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Something I keep reading

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Bomba
Bomba Member Posts: 28
I keep seeing in posts on The Wall the mentioning of a leaking steam valve (maybe a radiator supply valve) causing early decay of the steam boiler itself; though, I don’t understand the correlation. To me it’s like saying if the hot water on my faucet drips then my hot water heater is going to rust faster. 

What am I missing ?

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  • ratio
    ratio Member Posts: 3,627
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    With the steam system, all the water that leaks out must be replaced. The replacement water contains dissolved oxygen & minerals, both of which are detrimental to the boiler.
  • Bomba
    Bomba Member Posts: 28
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    Oh. So it’s not the leak, it’s the replacing of water. 

    Makes sense. 

    Thanks 
  • Bomba
    Bomba Member Posts: 28
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    I wonder if there’s a way to treat the water before we put it into our boilers so they don’t prematurely rot. 
  • Jamie Hall
    Jamie Hall Member Posts: 23,303
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    Yes.... there is, and it's used on big power boilers. A combination -- carefully monitored in laboratories on-site (or on board, for ships!) -- of oxygen scavengers, pH buffers, and protective film forming materials.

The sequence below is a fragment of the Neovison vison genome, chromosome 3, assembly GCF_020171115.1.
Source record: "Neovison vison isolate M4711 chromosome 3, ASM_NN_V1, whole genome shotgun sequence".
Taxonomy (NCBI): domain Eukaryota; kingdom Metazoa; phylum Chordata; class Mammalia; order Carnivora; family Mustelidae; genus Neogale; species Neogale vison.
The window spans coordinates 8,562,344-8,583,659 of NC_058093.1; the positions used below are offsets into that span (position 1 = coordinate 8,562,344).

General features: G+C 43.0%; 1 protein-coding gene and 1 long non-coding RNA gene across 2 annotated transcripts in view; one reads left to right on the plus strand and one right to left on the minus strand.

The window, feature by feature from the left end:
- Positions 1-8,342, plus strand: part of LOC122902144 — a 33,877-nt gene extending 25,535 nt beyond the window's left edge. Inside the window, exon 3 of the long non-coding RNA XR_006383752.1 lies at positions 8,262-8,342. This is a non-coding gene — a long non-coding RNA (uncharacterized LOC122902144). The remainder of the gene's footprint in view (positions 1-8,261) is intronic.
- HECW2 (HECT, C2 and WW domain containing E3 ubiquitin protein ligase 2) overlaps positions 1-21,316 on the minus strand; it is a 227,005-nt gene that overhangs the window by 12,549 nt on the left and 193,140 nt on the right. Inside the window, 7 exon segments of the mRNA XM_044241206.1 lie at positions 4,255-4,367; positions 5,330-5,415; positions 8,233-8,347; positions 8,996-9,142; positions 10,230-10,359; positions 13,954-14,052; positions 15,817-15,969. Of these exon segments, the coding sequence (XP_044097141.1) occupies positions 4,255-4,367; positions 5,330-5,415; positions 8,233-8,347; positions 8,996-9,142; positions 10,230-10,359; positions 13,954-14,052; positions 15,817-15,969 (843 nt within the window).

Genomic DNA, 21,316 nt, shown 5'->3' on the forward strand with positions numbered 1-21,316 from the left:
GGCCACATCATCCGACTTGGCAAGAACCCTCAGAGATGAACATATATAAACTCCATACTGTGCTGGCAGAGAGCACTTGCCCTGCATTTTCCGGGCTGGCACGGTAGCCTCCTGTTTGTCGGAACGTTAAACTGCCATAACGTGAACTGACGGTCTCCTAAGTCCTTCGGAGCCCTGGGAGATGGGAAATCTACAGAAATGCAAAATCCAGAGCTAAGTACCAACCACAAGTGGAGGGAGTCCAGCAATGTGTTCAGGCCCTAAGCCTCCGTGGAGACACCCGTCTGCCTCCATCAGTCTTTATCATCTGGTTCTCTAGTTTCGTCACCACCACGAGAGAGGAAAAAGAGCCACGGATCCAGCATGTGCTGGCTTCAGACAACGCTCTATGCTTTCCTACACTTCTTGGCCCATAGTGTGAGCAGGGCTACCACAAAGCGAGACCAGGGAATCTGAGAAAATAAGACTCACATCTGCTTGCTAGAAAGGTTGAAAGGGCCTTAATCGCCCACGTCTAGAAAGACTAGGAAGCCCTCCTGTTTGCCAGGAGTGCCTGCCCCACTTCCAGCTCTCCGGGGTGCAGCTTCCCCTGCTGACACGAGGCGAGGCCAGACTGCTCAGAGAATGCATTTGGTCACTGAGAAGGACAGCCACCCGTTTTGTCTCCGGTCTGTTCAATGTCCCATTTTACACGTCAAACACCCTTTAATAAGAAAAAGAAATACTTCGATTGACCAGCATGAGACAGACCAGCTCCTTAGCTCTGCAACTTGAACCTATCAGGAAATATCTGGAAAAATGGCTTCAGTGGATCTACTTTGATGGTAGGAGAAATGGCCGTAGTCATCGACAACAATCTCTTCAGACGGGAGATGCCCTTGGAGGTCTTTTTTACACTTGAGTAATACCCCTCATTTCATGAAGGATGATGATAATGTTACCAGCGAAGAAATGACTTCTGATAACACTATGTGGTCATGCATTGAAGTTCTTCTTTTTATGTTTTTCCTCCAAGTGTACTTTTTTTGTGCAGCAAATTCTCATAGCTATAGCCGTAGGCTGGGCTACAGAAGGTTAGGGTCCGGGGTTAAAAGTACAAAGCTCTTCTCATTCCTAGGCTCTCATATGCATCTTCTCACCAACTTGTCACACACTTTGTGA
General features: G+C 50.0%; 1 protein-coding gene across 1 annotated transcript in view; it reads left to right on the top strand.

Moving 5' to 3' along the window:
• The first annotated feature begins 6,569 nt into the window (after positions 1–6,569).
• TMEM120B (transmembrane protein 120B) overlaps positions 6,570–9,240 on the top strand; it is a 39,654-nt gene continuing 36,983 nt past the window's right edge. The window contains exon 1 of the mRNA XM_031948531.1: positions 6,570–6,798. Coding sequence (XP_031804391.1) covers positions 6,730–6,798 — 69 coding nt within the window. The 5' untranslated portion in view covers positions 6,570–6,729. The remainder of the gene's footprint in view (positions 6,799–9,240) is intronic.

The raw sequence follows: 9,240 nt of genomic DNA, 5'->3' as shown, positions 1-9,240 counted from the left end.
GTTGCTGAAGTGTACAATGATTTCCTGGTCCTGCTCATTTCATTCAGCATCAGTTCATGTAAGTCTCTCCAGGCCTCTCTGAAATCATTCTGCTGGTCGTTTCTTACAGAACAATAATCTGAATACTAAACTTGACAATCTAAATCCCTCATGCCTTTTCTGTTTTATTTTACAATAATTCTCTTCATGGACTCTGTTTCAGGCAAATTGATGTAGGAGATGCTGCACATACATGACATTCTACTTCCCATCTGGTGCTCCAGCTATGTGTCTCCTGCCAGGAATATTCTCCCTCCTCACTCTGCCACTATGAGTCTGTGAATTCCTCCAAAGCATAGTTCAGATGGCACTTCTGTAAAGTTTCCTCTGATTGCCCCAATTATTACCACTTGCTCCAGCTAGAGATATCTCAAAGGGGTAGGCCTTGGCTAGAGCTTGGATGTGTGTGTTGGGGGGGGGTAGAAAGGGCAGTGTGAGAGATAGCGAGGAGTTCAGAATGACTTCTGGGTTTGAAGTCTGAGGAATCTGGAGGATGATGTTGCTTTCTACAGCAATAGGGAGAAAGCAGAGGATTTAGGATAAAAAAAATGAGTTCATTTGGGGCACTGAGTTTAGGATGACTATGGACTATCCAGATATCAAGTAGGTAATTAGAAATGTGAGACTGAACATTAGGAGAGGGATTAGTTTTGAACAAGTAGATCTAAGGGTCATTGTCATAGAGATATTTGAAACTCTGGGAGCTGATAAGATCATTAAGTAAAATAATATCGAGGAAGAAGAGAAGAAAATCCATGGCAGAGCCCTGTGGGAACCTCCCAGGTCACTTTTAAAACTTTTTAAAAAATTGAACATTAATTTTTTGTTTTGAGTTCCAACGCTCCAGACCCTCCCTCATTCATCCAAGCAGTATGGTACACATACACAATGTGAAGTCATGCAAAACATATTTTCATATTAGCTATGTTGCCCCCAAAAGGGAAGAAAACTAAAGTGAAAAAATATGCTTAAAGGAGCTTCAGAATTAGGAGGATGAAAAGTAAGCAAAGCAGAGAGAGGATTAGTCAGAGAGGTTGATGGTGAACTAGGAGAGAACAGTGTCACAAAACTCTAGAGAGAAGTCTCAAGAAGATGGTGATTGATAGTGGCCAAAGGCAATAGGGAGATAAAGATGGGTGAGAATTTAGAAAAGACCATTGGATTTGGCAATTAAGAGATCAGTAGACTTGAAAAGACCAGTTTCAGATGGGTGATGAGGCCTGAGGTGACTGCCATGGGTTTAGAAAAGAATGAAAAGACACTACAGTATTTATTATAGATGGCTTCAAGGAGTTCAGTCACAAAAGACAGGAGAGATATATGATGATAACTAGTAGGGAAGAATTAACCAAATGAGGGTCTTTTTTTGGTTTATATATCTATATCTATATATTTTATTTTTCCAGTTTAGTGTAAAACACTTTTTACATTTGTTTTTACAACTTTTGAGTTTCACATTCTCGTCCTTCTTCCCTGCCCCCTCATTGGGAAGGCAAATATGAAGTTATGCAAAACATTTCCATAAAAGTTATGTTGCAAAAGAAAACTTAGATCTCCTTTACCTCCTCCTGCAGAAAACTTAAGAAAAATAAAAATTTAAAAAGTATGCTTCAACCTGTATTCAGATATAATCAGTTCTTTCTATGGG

All of which are toxic -- some extremely so -- and hard to handle.

    And they still rust out, but perhaps not as fast (one hopes). At upwards of 600 psi on many of these things, one wants to be careful!
    Br. Jamie, osb
    Building superintendent/caretaker, 7200 sq. ft. historic house museum with dependencies in New England
  • ratio
    ratio Member Posts: 3,627
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    Or try what Mr. Holohan suggests here & run the makeup water through a water heater first.
  • Bomba
    Bomba Member Posts: 28
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    Yeah my boiler fill comes from my water heater. I thought it was to prevent someone putting cold water into a hot boiler. Maybe it does both. 
  • nicholas bonham-carter
    nicholas bonham-carter Member Posts: 8,576
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    A system in good condition will not need much makeup water in a heating season, and so the potential for rust is very low; but if the system is not maintained, and develops steam leaks, or water leaks, more fresh water is brought in and wakes up the rust, (it never sleeps anyway).—NBC
  • SteamingatMohawk
    SteamingatMohawk Member Posts: 1,007
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    For the experts here (and I am certainly not one). how does the makeup water oxygen and minerals in a non-leaking system compare chemically to the effect of air being expelled then drawn back in on every heating cycle of the system?